Impressions of Hanuman dhara, Chitrakoot

Anisha Sharma
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Caught in a sudden summer shower, Chitrakoot's landscape turned from dusty green to a freshly washed red and green one, all against a blue-grey sky. We saw the transformation on our way to Hanuman dhara, a hill, five km from Ram ghat. Babool and bel trees danced merrily. Tulsidas the classic litterateur who gave us our favourite Ram Charit Manas, spent some time in Chitrakoot while he wrote it.

Chitrakoot is at its best in the rainy season, I was told. Though I was here quite unwittingly in early June, the summer storm and rain salvaged my trip by showing off the really clean and green Chitrakoot, especially the suburbs - hidden by Sal, babool, neem, bel and sundry other trees and bushes, which bounced with energy as the rains came down.

Traditional Baoli - step-well

Hanuman dhara was close, the auto driver informed us, pulling us out of a reverie. The hill rose up straight ahead, and our auto came to a halt. But there was a Baoli, an old step-well to be seen before we started the ascend. This was my first experience of a step-well, one you could walk down into and come out! Scary, nonetheless. And this was huge, a very big one, or may be they are all made to these proportions to accommodate the steps and other diktats of architectural design and utility. We noticed several shops selling jasmine oil and sindoor as an offering for the deity in the temple.

From the isolated heights of Hanuman dhara hill, Chitrakoot looked even lovelier - red and green, washed by the recent rain.

Sindoori tribute

Hanuman ji is traditionally offered sindoor. A story goes that when he saw Sita ji decorate the parting in her hair with vermilion sindoor as a symbol of Ram's love for her. Hanuman ji took the symbol quite literally and smeared himself all over with vermilion sindoor so that his master and beloved Ram would be pleased. Since sindoor is a powder, on adding jasmine oil, a paste is formed, which can then be smeared on easily.

Colours of nature

The rain-drenched earth was red. Vermilion sindoor was again a shade of red. And, now came the red bottomed monkeys... They didn't come close enough for danger though. They stayed with family and friends on trees, chewing lime-green leaves off them. Ocassionally, black-faced langoor monkeys were also seen engaged in much the same twig gnawing. Only the langoors seemed quieter when placed side by side the red macaques - jumpy, frisky things. The langoors moved slowly, almost regally.

As the climb got steeper, it was imperative to wait and catch one's breath - a must really to take in the scenic views. Reminded me of the view from Ladli ji temple at Barsana which is similarly upon a hilltop.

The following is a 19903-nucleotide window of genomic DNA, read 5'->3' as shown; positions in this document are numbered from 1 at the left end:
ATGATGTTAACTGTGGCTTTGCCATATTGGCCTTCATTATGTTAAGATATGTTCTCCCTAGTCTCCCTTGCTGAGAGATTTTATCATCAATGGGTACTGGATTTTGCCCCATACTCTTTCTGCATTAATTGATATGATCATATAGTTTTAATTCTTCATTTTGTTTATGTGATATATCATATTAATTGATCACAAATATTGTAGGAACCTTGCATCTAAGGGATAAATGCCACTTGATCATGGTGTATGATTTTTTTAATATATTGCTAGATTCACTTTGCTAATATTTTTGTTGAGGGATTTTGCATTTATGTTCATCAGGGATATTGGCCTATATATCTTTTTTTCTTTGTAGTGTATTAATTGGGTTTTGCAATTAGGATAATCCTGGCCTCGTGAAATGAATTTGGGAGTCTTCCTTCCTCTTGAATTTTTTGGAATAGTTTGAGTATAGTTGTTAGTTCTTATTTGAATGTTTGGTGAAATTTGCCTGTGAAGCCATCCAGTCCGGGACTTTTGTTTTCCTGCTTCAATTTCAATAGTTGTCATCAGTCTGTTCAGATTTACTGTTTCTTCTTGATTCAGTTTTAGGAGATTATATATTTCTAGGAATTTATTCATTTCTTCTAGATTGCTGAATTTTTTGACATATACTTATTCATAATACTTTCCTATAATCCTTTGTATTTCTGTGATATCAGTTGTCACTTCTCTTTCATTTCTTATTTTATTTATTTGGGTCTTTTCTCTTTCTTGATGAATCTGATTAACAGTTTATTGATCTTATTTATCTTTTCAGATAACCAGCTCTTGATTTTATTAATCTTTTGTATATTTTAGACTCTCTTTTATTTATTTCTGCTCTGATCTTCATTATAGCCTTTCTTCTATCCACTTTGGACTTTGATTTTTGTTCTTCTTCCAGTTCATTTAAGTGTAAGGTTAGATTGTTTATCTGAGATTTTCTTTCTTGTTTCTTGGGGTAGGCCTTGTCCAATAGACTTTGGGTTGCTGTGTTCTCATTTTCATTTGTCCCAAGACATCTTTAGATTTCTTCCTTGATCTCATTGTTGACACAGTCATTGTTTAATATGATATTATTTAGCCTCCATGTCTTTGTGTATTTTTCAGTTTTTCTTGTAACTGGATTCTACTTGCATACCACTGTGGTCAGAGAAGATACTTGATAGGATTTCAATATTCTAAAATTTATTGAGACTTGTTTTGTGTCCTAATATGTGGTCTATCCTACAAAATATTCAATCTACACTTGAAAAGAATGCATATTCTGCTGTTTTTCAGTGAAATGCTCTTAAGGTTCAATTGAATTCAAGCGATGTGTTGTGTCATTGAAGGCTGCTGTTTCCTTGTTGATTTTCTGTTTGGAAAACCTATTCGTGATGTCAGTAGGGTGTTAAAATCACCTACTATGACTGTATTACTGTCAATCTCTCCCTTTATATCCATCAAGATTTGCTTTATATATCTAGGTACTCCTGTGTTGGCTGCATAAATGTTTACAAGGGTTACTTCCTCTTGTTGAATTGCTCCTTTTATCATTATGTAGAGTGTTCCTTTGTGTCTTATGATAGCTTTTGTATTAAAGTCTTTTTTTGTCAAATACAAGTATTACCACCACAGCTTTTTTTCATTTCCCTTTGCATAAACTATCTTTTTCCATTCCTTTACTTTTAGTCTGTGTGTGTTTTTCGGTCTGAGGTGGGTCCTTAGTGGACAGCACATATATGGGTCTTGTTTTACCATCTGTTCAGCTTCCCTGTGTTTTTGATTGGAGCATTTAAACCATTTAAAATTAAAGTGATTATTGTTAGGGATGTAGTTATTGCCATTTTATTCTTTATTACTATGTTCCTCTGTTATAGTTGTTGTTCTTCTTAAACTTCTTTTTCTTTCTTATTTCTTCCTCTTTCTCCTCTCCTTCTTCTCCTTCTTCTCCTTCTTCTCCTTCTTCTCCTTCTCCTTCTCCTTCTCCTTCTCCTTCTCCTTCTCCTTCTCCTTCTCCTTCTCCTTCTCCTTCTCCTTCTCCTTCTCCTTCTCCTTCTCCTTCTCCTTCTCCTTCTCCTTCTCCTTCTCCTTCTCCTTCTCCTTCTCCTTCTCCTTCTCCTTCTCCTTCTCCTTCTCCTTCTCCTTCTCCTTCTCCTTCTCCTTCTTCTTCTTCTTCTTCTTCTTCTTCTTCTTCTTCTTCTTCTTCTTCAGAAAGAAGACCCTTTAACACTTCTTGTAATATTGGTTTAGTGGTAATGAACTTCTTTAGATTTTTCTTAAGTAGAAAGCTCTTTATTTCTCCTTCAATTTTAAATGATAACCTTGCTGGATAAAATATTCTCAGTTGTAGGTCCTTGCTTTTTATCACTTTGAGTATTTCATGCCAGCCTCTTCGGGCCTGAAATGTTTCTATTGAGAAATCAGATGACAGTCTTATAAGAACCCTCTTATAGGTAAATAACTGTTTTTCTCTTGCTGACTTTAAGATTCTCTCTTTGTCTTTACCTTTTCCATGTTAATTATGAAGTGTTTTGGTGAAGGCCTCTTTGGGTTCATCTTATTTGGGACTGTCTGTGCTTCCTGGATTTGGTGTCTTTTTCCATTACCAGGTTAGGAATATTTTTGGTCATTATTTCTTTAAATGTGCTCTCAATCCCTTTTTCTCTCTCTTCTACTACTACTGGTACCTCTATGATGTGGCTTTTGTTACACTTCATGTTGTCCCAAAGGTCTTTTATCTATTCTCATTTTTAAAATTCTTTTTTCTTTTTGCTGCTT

Langur monkeys at Hanuman dhara, Chitrakut

Security check :-)

When we did reach the top after enjoying the climb, we were greeted by three guards at the narrow, if ancient gateway to the temple. These guards in black were adult langoors. They had an honest job there; to make of you a more benevolent soul if you weren't already. Each one of them took over a visitor, scanning for eatables. To my surprise, the langoor who had taken it upon himself to bring out my generous side, gingerly picked up the Parle Googly sweets from my hand. The feel of this langoor's long-nailed fingers on my palm was gentle if firm. The nails, claws really, did no harm whatsoever!

At this gateway itself, a jamun-seller sold sweet jamuns with a dash of rock salt, and another hawker sold roasted grams, both at Rs. five for a generous helping.

Red bottomed monkeys took over from langoors as we reached the temple. Spring water from the hill which first passed over the deity in the temple collected in a pool outside the temple. Monkeys loved this cool getaway. Drinking from it and lying on its edges, to keep themselves cool.

Reason to smile

The deity here, Hanuman ji has a blissful smile! And for obvious reasons, the pujaris assured me, "Hanuman ji came to rest here after burning Lanka." So he is obviously enjoying the cool spring water gushing over him. A devotee sat nearby singing verses from Vinay Patrika, poems addressed to Ram by Goswami Tulsidas, who also wrote the famous Ramcharitmanas. Tulsidas's birth place, Rajapur on the banks of River Yamuna is another 40 km from Chitrakoot.

From the isolated heights of Hanuman dhara hill, Chitrakoot looked even lovelier - red and green, washed by the recent rain.




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